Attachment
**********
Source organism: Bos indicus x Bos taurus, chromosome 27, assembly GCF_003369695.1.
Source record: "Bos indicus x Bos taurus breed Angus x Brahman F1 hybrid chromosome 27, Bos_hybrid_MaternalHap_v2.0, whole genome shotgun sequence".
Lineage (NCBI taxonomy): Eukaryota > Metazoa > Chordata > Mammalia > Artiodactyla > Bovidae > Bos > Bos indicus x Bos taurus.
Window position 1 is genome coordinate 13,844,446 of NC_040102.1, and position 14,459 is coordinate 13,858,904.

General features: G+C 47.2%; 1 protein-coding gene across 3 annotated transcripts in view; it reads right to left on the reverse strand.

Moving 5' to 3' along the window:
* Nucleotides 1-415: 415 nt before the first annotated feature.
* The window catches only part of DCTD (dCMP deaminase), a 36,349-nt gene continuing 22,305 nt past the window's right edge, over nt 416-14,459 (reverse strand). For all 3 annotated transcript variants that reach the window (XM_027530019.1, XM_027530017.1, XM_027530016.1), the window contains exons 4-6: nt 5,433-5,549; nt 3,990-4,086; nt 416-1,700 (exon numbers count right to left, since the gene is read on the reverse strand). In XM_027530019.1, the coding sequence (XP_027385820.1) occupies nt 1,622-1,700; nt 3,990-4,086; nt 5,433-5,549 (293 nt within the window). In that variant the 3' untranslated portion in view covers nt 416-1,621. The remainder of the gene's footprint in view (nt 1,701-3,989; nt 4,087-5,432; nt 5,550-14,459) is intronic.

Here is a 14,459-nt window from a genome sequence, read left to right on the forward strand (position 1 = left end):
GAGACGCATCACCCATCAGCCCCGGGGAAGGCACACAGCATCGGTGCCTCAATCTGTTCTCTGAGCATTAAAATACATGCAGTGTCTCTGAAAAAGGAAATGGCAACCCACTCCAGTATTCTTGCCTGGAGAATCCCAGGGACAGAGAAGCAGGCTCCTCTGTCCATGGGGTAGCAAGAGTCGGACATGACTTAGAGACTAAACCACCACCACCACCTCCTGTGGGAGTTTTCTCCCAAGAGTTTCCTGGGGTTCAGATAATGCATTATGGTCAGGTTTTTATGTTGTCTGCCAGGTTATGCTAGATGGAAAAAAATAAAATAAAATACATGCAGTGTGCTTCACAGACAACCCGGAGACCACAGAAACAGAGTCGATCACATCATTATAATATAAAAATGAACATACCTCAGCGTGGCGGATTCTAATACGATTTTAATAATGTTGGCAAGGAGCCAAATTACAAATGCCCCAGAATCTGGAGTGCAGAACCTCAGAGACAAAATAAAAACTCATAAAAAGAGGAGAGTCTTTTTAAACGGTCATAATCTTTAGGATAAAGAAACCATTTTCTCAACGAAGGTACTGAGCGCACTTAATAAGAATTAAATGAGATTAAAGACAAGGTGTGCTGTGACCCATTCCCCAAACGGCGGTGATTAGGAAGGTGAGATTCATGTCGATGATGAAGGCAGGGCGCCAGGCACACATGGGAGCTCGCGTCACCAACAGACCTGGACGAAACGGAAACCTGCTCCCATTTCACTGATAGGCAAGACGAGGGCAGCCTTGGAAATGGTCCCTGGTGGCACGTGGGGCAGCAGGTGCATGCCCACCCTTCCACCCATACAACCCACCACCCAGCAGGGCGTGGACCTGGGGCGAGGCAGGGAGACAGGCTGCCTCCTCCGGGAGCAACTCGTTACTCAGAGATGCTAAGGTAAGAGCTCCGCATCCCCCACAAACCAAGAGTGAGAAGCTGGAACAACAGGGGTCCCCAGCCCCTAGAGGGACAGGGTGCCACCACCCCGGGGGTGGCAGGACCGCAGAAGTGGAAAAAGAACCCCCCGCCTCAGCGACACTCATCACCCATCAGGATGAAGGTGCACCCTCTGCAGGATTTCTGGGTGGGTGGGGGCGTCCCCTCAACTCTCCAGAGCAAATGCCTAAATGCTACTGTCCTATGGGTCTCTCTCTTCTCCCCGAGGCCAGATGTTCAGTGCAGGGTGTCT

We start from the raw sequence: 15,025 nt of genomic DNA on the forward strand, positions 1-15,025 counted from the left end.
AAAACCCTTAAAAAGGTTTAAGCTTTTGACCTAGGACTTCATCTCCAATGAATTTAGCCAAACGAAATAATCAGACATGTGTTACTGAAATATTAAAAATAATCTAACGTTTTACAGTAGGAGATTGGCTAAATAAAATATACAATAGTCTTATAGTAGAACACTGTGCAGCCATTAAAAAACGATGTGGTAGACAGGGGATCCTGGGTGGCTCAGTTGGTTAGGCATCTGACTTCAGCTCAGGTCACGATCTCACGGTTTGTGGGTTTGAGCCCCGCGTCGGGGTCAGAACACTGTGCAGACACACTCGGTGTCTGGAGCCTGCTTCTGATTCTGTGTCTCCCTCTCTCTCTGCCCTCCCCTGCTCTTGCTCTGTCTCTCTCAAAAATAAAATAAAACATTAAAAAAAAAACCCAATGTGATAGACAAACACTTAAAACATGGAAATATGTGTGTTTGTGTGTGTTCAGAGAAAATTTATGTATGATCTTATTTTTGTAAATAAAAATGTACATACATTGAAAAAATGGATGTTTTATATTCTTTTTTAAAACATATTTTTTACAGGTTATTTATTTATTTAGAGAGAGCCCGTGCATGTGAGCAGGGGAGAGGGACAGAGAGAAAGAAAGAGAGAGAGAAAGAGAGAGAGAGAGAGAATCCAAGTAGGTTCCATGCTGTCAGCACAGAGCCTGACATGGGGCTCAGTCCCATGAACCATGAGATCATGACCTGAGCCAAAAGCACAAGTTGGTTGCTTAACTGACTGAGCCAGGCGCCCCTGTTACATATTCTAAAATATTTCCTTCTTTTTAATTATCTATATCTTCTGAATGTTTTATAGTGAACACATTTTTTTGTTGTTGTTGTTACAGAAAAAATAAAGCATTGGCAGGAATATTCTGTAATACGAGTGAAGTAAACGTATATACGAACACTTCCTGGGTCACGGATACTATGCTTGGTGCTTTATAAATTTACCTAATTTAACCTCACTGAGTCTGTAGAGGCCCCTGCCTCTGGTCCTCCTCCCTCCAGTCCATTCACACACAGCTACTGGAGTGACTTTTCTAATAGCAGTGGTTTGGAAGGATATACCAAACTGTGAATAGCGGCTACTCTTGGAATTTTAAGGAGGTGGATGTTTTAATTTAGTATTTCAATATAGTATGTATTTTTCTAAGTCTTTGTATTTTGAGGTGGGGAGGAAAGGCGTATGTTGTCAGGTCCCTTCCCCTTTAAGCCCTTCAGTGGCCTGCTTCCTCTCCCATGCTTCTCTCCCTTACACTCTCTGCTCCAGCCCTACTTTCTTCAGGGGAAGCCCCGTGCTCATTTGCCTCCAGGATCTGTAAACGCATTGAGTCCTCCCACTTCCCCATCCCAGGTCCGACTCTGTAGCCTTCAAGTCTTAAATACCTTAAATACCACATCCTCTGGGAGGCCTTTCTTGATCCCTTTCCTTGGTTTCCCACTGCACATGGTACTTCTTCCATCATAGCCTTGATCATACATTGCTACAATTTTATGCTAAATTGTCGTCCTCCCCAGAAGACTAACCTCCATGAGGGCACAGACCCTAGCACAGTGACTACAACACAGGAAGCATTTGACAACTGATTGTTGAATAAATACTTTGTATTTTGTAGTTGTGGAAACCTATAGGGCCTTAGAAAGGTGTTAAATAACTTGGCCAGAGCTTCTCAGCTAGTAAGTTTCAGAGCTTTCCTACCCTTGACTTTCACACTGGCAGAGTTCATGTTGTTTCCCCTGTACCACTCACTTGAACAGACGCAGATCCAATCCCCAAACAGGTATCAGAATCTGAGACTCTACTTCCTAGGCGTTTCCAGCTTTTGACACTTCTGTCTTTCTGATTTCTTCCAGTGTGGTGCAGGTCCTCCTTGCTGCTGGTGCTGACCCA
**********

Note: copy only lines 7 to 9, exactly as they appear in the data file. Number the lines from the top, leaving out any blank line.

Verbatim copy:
* Nucleotides 1-415: 415 nt before the first annotated feature.
* The window catches only part of DCTD (dCMP deaminase), a 36,349-nt gene continuing 22,305 nt past the window's right edge, over nt 416-14,459 (reverse strand). For all 3 annotated transcript variants that reach the window (XM_027530019.1, XM_027530017.1, XM_027530016.1), the window contains exons 4-6: nt 5,433-5,549; nt 3,990-4,086; nt 416-1,700 (exon numbers count right to left, since the gene is read on the reverse strand). In XM_027530019.1, the coding sequence (XP_027385820.1) occupies nt 1,622-1,700; nt 3,990-4,086; nt 5,433-5,549 (293 nt within the window). In that variant the 3' untranslated portion in view covers nt 416-1,621. The remainder of the gene's footprint in view (nt 1,701-3,989; nt 4,087-5,432; nt 5,550-14,459) is intronic.

Here is a 14,459-nt window from a genome sequence, read left to right on the forward strand (position 1 = left end):